Graham Melrose

Graham Thomas Melrose (born 20 April 1949) is a former Australian rules football player regarded as a competitive and skilful rover with particularly accurate foot passing.

Graham Melrose
Personal information
Full name Graham Thomas Melrose
Date of birth (1949-04-20) 20 April 1949
Playing career1
Years Club Games (Goals)
1967–1974 East Fremantle (WANFL) 140 (216)
1975–1979 North Melbourne (VFL) 111 (138)
1980–1982[1] Swan Districts (WAFL) 074 0(90)
Coaching career
Years Club Games (W–L–D)
1987–1988–1989 East Fremantle (WAFL) 69 (44–25–0)
1995–1996 Swan Districts (WAFL) 42 (11–31–0)
1 Playing statistics correct to the end of 1982.
Career highlights
Sources: AFL Tables,

Melrose began his career at East Fremantle in the WANFL competition in 1967. The team was experiencing little success at the time but with players such as Melrose, Brian Peake, Tony Buhagiar joining through the late 1960s and early 1970s and under the stewardship of coach John Todd, East Fremantle won the 1974 premiership. Melrose was awarded the Lynn Medal (Fairest and Best award at East Fremantle) twice while at the club and also won the Sandover Medal in 1974.

Melrose moved East in 1975 to join Victorian Football League club North Melbourne where he settled into the regular lineup in the forward pocket and sharing roving duties with Barry Cable.

North Melbourne won the 1975 VFL Grand Final but Melrose was unable to play because of a hand injury. In 1976 Melrose had a great season and performed consistently well, including a great game in the 1976 VFL Grand Final which saw Hawthorn beat North Melbourne.

The 1977 VFL season was another outstanding time for North Melbourne in which the club won its second VFL premiership against Collingwood, but Melrose did not take part in this game due to injury. Melrose played another sound season in 1978 and lined up in the forward pocket for North Melbourne in the Grand Final against Hawthorn which saw North Melbourne lose by 3 goals.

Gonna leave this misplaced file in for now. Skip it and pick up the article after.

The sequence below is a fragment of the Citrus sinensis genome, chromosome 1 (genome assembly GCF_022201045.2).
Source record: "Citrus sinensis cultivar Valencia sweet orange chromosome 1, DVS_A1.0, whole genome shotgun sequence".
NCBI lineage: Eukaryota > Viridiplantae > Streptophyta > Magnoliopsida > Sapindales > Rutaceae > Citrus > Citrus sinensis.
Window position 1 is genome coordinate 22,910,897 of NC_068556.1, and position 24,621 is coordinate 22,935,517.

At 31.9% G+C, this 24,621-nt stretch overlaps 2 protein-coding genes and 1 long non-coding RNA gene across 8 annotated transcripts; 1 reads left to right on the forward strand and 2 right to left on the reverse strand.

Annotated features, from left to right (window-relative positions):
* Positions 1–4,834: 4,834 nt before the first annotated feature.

Melrose played out the 1979 VFL season before returning to Western Australia in 1980 where he joined the Swan Districts Football Club under his old mentor John Todd. Swan Districts had a great season but lost the 1980 grand final to South Fremantle by 58 points and Melrose played on a half forward flank. In 1981 Swan Districts made the second semi final but lost to Claremont by 27 points. Melrose played in the centre on this occasion and was rated as one of the best on ground.[3]

Swan Districts ended their premiership drought in 1982 where they beat Claremont by 49 points. Melrose was awarded the Simpson Medal for his efforts on field where he had played on a half-back flank. Melrose was captain of the side in 1982 and co-captain with Keith Narkle in 1983. Swan Districts went on win the 1983 premiership but without Melrose playing. Retiring as a player in 1983 Melrose returned to Swan Districts as a coach for the 1995 and 1996 seasons; however owing to severe financial difficulties and the constant movement of players to and from the AFL, his first season was a disaster with a winless season looking likely for a long time before two late wins salvaged something. In 1996 Swan Districts produced some brilliant performances, including holding eventual premiers Claremont to one goal at Claremont Oval, but were so inconsistent as to win only nine games and again miss the top four.

Melrose was named in Swan Districts Team of the Century[4] and the East Fremantle Team of the Century.[5]


  1. "Swan Districts Football Club - Playertracker - Graham Melrose". 2007. Archived from the original on 27 September 2007. Retrieved 17 August 2007.
  2. "EFFC - Old Easts make WA Football Hall of Fame". 2007. Archived from the original on 22 October 2007. Retrieved 25 August 2007.
  3. "WA Football - Grand Final Results 1951-2006". 2007. Retrieved 25 August 2007.
  4. "Swan Districts Football Club - Team of the Century". 2007. Archived from the original on 17 August 2007. Retrieved 25 August 2007.
  5. "Full Points Footy - East Fremantle Football Club - Team of the Century". 2007. Archived from the original on 28 April 2009. Retrieved 25 August 2007.
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